RISMEDIA, February 9, 2010—(MCT)—Outstanding debts held by consumers fell for a record 11th month in a row in December 2009, led by falling balances on their credit cards, the Federal Reserve recently reported.
Outstanding debts, not including mortgage debt, fell a seasonally adjusted $1.73 billion, or an annual rate of 0.8%, in December after a record $21.8 billion decline in November. The decline was much less than the $9 billion forecast by economists surveyed by MarketWatch.
After decades of steady increases, debts are falling because consumers are paying down balances and because lenders are writing off bad debts as uncollectable.
For all of 2009, consumer debt dropped by 4% from $2.56 trillion at the end of 2008 to $2.46 trillion. It was only the second annual decline since 1945 and the first since 1991, when debts fell 1.3%.
In December, revolving credit debts—largely credit cards—fell a seasonally adjusted $8.5 billion, or an annual rate of 11.7%, to $866 billion. It was the 15th consecutive decline in revolving credit.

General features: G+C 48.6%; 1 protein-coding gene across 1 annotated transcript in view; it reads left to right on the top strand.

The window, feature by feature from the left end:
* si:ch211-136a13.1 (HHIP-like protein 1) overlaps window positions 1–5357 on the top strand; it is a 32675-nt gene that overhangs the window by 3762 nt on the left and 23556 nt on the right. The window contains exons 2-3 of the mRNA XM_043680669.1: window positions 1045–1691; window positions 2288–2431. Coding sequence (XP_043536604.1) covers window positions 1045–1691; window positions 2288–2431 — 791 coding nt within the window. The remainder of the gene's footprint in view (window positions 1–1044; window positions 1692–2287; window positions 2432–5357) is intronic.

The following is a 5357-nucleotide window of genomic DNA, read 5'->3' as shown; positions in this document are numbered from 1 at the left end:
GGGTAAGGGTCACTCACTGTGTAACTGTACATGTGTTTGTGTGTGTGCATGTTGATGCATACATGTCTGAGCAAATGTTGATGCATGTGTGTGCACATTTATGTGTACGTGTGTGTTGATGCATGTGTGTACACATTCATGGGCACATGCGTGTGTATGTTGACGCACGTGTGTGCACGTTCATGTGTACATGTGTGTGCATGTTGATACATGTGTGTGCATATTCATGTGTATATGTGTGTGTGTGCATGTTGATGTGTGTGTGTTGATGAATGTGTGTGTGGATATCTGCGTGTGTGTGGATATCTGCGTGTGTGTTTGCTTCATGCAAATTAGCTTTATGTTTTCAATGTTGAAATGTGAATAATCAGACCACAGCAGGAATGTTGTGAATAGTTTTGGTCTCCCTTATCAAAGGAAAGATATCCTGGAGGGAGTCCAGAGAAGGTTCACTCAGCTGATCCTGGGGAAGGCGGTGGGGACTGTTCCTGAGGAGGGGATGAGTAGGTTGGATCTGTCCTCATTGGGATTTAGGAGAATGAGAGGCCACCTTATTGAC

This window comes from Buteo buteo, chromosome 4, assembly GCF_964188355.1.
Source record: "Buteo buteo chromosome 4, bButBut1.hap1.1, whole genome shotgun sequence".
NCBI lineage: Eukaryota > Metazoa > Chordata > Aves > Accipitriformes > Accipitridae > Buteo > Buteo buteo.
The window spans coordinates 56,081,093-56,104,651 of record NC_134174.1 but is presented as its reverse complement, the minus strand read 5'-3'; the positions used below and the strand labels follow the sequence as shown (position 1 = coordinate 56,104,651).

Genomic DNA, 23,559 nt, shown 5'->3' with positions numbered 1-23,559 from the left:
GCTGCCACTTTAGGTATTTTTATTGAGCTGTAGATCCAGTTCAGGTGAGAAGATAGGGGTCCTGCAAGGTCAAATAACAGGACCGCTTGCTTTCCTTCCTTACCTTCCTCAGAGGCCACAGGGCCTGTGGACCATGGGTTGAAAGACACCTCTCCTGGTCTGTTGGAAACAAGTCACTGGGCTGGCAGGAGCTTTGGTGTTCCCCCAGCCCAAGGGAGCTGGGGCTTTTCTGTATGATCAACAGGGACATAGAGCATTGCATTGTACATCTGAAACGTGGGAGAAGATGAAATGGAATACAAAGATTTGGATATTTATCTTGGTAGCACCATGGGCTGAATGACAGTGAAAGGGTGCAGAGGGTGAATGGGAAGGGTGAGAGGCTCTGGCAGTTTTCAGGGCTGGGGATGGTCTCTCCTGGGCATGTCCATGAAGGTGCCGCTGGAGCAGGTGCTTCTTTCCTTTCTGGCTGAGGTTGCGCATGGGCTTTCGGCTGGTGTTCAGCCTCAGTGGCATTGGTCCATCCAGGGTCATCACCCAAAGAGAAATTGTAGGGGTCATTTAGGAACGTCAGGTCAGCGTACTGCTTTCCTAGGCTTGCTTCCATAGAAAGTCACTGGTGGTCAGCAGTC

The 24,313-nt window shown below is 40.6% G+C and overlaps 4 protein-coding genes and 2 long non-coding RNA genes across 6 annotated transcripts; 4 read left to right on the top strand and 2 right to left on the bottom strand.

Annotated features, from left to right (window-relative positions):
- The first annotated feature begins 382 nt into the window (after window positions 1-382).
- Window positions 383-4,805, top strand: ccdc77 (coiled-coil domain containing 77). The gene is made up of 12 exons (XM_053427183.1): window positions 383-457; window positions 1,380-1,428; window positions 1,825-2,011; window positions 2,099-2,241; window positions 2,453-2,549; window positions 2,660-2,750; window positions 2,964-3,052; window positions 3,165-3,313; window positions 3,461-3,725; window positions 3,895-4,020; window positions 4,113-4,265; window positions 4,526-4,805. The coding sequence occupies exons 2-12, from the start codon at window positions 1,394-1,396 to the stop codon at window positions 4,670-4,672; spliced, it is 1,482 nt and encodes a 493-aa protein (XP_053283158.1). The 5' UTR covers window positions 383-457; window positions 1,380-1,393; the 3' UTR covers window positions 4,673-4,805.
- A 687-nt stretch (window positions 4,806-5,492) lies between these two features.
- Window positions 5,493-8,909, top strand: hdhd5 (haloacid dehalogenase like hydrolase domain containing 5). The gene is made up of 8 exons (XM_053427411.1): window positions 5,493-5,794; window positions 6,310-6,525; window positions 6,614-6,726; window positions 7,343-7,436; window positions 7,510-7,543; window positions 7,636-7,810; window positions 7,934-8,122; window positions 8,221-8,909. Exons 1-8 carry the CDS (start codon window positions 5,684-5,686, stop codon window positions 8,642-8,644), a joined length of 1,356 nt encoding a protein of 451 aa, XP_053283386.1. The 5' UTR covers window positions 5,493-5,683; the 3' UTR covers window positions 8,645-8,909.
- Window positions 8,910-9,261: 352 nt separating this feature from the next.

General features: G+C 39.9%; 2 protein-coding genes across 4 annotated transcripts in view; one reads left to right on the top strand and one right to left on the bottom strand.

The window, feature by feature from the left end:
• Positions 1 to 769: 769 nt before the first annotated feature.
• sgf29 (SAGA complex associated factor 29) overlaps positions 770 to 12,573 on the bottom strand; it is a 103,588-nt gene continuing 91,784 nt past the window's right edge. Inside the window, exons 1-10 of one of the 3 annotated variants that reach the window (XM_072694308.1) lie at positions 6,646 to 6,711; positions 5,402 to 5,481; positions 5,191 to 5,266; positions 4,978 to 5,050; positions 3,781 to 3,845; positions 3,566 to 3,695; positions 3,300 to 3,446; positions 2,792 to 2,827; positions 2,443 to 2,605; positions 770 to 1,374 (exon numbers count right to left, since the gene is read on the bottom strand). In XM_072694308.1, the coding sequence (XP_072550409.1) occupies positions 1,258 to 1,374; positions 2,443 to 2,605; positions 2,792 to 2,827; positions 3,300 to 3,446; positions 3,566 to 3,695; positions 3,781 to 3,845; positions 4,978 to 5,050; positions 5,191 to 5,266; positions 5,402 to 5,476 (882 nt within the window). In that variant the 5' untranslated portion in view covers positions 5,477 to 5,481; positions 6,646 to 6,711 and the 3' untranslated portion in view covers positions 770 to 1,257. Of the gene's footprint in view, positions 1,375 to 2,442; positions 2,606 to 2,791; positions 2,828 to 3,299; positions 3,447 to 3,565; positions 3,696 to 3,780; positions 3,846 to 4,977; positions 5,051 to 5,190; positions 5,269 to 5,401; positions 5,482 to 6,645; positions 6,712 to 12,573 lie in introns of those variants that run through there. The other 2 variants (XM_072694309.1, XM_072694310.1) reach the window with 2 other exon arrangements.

For all of 2009, outstanding credit card debt fell 9.5%, the first annual decline on record, dating to 1969. In December, nonrevolving debts, such as auto loans, student loans or personal loans—rose $6.8 billion, or an annual rate of 5.2%, to $1.59 trillion. It was the third increase in the past five months. For all of 2009, nonrevolving debts fell 0.7%, the first decline since they fell three years in a row between 1990 and 1992.
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